Although this circuit has a more continuous arc the position of the electrode does need to be adjusted more often to keep the erosion rate n the sweet spot. Again by juggling parameters mine has a sweet spot of about 3mm which is OK since I have the down feed on the BCA. This downfeed could be motorised by using the average voltage between the electrode and workpiece to drive a DC motor to wind the electrode down. This means that when the electrode is not arcing the voltage is high and will drive the electrode down and the down rate will reduces as arcing begins.
My arrangement arcs continuously with just a slight vibration of the solenoid.
Michael Cox 106/07/2011 21:03:15
550 forum posts
27 photos
Hi Clive,
I have made some more modifications to my spark eroder and have fitted a motor drive to maintain a constant stroke on the oscillating spindle. My machine also operates at high frequency (circa 50 Hz) and the stroke of the spindle is very small, it quivers rather than reciprocates. Further details are available here:
Michael Cox 106/07/2011 21:05:34
550 forum posts
27 photos
The link should be
dcosta06/07/2011 23:01:54
496 forum posts
207 photos
Hello Michael!
When I try to open the page in the shown URL I receive a message saying SITE NOT PUBLISHED
Best regards
Dias Costa
Michael Cox 106/07/2011 23:30:54
550 forum posts
27 photos
Hi Dias,
Sorry for the inconvenience but I missed out a hyphen in the link. Try this:
Clive Steer06/07/2011 23:49:15
99 forum posts
5 photos
Hi Mike
I read your article on your Mk2 and like you I gained my inspiraton to try this from Derek Lynas's articlebut the link to the Mk3 didn't seem to work.
I'm looking to make an EDM that can sink a hole 0.2mm diameter into a broken balance staff from a carriage clock platform escapement. To this end my first attempt, which I've only made in the last couple of days, is quite small and light. My first trial yesterday was with the solenoid working in what I call the relaxation mode. However by restraining the movement of the electrode with my finger I found I could get it to arc in a more continuous mode with only a slight vibration. I believe this natural oscillation of the arcing could be due to the dynamics of the arc and fluid whereby when the arc is struck the pressure generated by the fluid rapidly vaporising causes the electrode to move and break the arc. This is only a theory and may only be true for a light moving system. I see that on your arrangement you've added a weight which essentialy reduces the sensitivity of the solenoid but I believe it adds inertia and the force is still linear so does nothing to correct the almost square law non-linear force/position characteristic of the solenoid. Since I can move my eroder head up and down I decided to explored the change of oscillation characteristics with soleniod plunger position and then juggled with the shunt resistor to get more continuous arcing. The solenoid I have used has a cone shaped plunger and matching female pole which produces a more linear force/position characteristic than a simple cylindrical plunger and flat pole piece. I can send you a low resolution video, with sound, of my eroder in operation if you are interested. The sound is more important as you can't actually see anything happening visually. This afternoons trial was to sink a 2mm diameter solid copper electrode into a tungsten carbide milling cutter. I took 10 minutes to sink a 1.2mm deep hole at an average current of 0.8 amps with a gap voltage of 23 volts. I've yet to connect the scope up to see what the gap voltage trace is like. To get a finer surface I reduced the voltage but at the lower current I have to change the shunt resistor. However I have noticed that at the lower voltage the average current can be as high as when operating at higher volts. At the moment my gap cap is only 100uF and I will be trying different values to see what effect it has. My main concern is the rather high rate of electrode erosion which was some 3 mm when sinking the 1.2mm deep hole. At the moment the electrode is negative with respect to the workpiece and I'll try a positive electrode. So many parameters to juggle with.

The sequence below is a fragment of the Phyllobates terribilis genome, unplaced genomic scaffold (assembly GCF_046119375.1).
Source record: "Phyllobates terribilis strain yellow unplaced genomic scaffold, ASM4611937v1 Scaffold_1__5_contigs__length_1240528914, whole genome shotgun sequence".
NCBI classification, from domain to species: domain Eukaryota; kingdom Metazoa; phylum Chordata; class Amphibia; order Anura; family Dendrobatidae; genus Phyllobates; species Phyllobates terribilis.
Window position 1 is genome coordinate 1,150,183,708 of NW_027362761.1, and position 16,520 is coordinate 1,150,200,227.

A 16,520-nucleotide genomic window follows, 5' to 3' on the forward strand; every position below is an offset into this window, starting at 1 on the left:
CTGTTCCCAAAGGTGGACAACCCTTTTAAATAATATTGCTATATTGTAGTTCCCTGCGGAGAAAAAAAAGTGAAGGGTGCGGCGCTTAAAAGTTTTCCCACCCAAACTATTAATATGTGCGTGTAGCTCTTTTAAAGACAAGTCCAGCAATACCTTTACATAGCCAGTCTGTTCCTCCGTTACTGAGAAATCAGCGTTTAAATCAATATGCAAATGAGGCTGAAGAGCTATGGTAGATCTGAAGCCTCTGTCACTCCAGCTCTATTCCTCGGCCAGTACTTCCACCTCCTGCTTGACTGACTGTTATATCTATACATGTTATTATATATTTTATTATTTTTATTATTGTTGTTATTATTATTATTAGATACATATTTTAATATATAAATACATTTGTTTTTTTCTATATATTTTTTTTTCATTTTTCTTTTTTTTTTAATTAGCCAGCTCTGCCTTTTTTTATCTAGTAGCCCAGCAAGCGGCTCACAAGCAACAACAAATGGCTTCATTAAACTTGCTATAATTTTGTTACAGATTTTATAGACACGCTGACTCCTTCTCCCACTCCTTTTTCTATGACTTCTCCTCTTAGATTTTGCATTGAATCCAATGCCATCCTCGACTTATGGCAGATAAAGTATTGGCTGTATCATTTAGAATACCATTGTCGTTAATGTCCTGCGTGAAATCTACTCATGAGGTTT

Michael Cox 107/07/2011 08:55:40
550 forum posts
27 photos
Hi Clive,
I hope the latest link to my Mk3 spark eroder now works for you. It works when I test it.
Your post is most interesting and it raises many new questions for me. The operation of the unit is complex and there are so many variables involved.
To get the unit operating at good efficiency seems to depend on the following:
1. Maximise the frequency. Low frequencies mean that the spindle spends very litttle time near the workpiece and therefore much timeis not being used effectively.
2. Minimise the "short" time when the electrode is actually in contact with the workpiece. During the "short" time no erosion is occuring.
3. Maximise the charge on the capacitor. Even at the highest frequencies that I have achieved the capacitor is always charge to near its maximum capacity as shown by my oscilloscope. This is true at almost any setting of my electrode voltage detector. This indicates that the electrode always spends sufficient time away from the workpiece to fully charge the capacitor.
Your ideas regarding spark shock induced oscillation are interesting. If this is true it should be possible to get continuous oscillation even without the use of the solenoid. I shall investigate this further.
Kind regards